It might seem strange because our teeth are hard, but the gums that surround them are not.

It's important to clean along the line where your teeth meet your gums, but brushing it too hard or with a toothbrush that's too firm can do more harm than good.

This can wear away the thin top layer of your gum, causing more problems to arise.

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Brushiing Your Teeth Too Hard

Hold On Loosely

One of the goals of brushing our teeth is to remove the plaque, which is the white or cream-colored sticky material on our teeth that will cause decay if it's not taken care of.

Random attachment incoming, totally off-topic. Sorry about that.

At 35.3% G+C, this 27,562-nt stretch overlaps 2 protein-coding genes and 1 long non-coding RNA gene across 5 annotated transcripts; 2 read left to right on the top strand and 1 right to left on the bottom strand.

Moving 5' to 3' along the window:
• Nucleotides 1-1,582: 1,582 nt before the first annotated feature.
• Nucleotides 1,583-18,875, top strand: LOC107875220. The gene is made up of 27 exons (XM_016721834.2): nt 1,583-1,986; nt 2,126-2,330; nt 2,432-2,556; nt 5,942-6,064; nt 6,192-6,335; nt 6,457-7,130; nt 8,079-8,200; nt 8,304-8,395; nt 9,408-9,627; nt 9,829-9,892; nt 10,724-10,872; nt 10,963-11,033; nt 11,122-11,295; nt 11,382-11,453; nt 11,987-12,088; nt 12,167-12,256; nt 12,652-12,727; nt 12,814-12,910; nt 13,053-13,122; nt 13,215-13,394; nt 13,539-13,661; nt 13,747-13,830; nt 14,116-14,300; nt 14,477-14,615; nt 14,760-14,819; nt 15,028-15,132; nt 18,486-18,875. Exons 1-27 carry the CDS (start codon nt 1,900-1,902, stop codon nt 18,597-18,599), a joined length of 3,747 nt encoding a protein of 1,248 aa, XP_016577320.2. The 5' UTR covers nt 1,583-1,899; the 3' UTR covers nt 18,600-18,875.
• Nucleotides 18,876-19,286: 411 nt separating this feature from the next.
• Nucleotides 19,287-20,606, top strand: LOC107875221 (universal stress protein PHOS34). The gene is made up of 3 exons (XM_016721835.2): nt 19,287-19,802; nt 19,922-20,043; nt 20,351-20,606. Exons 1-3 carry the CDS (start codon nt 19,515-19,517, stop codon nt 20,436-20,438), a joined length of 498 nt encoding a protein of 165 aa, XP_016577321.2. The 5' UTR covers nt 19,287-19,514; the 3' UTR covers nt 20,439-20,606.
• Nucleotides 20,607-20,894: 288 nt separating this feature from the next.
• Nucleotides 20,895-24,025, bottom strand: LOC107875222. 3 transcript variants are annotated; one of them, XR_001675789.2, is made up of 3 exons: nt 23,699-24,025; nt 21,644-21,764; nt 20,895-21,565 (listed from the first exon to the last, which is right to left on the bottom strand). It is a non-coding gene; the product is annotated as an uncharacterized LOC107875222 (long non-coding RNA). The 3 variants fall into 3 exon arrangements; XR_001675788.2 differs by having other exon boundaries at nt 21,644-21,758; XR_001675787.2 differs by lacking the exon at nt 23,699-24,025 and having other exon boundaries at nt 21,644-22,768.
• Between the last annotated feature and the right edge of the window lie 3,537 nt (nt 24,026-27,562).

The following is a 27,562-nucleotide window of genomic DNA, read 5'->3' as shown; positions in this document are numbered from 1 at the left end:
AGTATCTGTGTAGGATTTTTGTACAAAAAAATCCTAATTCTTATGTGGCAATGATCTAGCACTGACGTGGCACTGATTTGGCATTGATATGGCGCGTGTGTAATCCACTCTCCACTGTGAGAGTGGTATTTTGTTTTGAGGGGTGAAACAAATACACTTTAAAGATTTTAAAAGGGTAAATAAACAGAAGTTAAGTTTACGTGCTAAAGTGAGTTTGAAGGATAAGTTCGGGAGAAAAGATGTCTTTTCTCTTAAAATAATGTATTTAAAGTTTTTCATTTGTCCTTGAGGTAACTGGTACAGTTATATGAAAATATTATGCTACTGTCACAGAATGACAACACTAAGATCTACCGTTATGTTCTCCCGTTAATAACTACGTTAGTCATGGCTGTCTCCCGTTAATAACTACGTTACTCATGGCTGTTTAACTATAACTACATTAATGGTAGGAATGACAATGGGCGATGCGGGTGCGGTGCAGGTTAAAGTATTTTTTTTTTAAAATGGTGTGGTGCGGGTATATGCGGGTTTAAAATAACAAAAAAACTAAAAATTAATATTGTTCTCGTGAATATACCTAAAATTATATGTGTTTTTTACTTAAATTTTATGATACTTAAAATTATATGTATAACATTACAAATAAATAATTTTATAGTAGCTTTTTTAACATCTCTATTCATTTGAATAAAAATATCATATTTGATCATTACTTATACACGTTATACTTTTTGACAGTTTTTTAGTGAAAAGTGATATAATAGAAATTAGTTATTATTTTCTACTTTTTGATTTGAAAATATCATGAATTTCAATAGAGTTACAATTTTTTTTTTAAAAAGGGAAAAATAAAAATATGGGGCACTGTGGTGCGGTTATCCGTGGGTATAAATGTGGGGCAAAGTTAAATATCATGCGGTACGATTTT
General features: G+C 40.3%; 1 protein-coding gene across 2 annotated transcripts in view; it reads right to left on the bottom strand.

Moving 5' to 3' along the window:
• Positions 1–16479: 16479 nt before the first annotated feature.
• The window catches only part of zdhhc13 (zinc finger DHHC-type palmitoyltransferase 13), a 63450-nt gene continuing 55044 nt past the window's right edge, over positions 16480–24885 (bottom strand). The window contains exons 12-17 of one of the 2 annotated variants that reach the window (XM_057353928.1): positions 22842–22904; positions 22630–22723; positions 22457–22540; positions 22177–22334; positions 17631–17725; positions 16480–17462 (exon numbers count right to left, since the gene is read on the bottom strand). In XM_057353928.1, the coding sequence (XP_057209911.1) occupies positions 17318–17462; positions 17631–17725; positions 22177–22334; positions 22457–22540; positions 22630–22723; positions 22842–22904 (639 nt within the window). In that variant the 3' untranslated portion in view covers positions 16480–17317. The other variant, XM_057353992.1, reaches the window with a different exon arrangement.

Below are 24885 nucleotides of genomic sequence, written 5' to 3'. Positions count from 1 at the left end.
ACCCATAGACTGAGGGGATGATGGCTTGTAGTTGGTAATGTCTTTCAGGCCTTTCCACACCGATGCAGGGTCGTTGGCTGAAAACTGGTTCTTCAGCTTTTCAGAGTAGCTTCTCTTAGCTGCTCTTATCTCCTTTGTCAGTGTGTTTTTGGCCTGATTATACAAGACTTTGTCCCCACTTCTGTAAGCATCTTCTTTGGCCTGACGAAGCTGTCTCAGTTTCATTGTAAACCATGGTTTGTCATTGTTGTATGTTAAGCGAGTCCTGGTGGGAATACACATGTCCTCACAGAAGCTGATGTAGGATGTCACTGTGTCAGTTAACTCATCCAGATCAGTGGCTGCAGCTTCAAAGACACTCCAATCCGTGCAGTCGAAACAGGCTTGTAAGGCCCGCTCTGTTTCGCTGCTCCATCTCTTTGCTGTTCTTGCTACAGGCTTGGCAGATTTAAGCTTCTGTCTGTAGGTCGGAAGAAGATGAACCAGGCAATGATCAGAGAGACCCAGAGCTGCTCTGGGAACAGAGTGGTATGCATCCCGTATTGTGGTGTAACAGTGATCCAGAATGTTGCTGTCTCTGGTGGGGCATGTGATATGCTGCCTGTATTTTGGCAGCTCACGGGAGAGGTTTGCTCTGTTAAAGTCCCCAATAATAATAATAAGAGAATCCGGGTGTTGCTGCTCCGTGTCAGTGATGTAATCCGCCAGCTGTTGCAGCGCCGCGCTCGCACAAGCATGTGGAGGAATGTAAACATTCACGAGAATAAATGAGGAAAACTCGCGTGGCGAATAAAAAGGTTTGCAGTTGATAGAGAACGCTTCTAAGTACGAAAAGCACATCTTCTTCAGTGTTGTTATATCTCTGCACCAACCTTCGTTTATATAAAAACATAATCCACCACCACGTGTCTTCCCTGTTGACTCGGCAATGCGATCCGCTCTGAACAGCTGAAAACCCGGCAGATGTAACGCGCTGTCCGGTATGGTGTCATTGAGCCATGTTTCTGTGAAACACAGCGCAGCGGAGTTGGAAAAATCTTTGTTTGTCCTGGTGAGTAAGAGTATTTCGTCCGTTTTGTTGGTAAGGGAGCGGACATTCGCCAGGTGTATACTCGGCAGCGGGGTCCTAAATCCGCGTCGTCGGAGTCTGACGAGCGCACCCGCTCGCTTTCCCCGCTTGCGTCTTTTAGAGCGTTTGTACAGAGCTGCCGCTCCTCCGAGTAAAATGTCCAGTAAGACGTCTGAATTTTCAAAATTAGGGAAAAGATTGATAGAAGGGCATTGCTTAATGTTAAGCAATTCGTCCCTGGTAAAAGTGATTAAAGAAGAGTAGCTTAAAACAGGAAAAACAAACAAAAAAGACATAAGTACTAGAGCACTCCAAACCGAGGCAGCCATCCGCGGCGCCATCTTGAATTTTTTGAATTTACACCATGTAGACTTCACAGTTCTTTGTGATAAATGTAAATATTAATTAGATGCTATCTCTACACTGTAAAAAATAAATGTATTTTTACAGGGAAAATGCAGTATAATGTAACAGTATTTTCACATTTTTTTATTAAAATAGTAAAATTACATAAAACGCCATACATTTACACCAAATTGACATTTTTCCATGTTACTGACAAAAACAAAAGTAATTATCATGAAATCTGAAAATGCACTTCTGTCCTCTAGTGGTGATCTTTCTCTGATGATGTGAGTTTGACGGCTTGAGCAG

Some people take this so seriously, they even take a toothbrush to their workplace (which isn't a bad idea).

There's a common misconception that the harder you brush, the better your chances are of removing the plaque.

However, plaque is actually pretty soft, so it's not necessary to brush with excessive force or pressure. Brushing harder won't remove more plaque, it will just damage your gums.

Plaque is often confused with tartar which builds up when plaque sits for too long on your teeth.

If you don't brush properly or frequently enough, plaque can turn into tartar in about a week.

But, tartar can only be removed by a dentist, so there's still no reason to brush your teeth any harder.

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Signs You're Brushing Too Hard

Can You Brush Your Teeth Too Hard

Now that we know it's possible to brush our teeth too hard, how can do we know if we've been doing it?

Here are four signs to look out for to see if you've been brushing too hard all along: